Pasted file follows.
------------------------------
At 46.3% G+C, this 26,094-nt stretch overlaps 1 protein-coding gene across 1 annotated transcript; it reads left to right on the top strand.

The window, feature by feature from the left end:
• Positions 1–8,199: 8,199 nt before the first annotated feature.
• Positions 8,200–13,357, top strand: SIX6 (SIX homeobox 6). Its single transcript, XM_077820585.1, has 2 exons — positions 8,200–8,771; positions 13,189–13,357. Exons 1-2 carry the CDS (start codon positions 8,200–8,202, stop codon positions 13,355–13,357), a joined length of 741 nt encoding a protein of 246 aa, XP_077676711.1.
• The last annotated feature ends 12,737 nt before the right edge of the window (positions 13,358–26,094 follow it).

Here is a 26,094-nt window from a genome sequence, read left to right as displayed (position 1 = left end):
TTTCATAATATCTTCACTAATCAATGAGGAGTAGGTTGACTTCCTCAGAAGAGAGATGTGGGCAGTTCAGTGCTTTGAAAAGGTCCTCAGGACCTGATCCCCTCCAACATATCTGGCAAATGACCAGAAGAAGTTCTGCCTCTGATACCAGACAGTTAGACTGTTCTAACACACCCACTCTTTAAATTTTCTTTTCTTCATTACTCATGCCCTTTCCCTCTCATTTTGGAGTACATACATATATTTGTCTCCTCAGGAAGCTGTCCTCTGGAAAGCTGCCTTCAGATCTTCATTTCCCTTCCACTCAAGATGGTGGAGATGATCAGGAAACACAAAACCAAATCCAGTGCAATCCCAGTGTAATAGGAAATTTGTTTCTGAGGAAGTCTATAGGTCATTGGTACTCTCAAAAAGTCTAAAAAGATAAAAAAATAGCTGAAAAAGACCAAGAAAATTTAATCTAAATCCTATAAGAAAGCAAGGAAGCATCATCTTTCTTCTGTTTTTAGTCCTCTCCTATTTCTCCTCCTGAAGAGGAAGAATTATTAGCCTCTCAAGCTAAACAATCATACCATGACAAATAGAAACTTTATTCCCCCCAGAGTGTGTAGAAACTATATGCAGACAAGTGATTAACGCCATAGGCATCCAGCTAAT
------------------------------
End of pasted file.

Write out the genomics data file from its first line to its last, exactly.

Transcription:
At 46.3% G+C, this 26,094-nt stretch overlaps 1 protein-coding gene across 1 annotated transcript; it reads left to right on the top strand.

The window, feature by feature from the left end:
• Positions 1–8,199: 8,199 nt before the first annotated feature.
• Positions 8,200–13,357, top strand: SIX6 (SIX homeobox 6). Its single transcript, XM_077820585.1, has 2 exons — positions 8,200–8,771; positions 13,189–13,357. Exons 1-2 carry the CDS (start codon positions 8,200–8,202, stop codon positions 13,355–13,357), a joined length of 741 nt encoding a protein of 246 aa, XP_077676711.1.
• The last annotated feature ends 12,737 nt before the right edge of the window (positions 13,358–26,094 follow it).

Here is a 26,094-nt window from a genome sequence, read left to right as displayed (position 1 = left end):
TTTCATAATATCTTCACTAATCAATGAGGAGTAGGTTGACTTCCTCAGAAGAGAGATGTGGGCAGTTCAGTGCTTTGAAAAGGTCCTCAGGACCTGATCCCCTCCAACATATCTGGCAAATGACCAGAAGAAGTTCTGCCTCTGATACCAGACAGTTAGACTGTTCTAACACACCCACTCTTTAAATTTTCTTTTCTTCATTACTCATGCCCTTTCCCTCTCATTTTGGAGTACATACATATATTTGTCTCCTCAGGAAGCTGTCCTCTGGAAAGCTGCCTTCAGATCTTCATTTCCCTTCCACTCAAGATGGTGGAGATGATCAGGAAACACAAAACCAAATCCAGTGCAATCCCAGTGTAATAGGAAATTTGTTTCTGAGGAAGTCTATAGGTCATTGGTACTCTCAAAAAGTCTAAAAAGATAAAAAAATAGCTGAAAAAGACCAAGAAAATTTAATCTAAATCCTATAAGAAAGCAAGGAAGCATCATCTTTCTTCTGTTTTTAGTCCTCTCCTATTTCTCCTCCTGAAGAGGAAGAATTATTAGCCTCTCAAGCTAAACAATCATACCATGACAAATAGAAACTTTATTCCCCCCAGAGTGTGTAGAAACTATATGCAGACAAGTGATTAACGCCATAGGCATCCAGCTAAT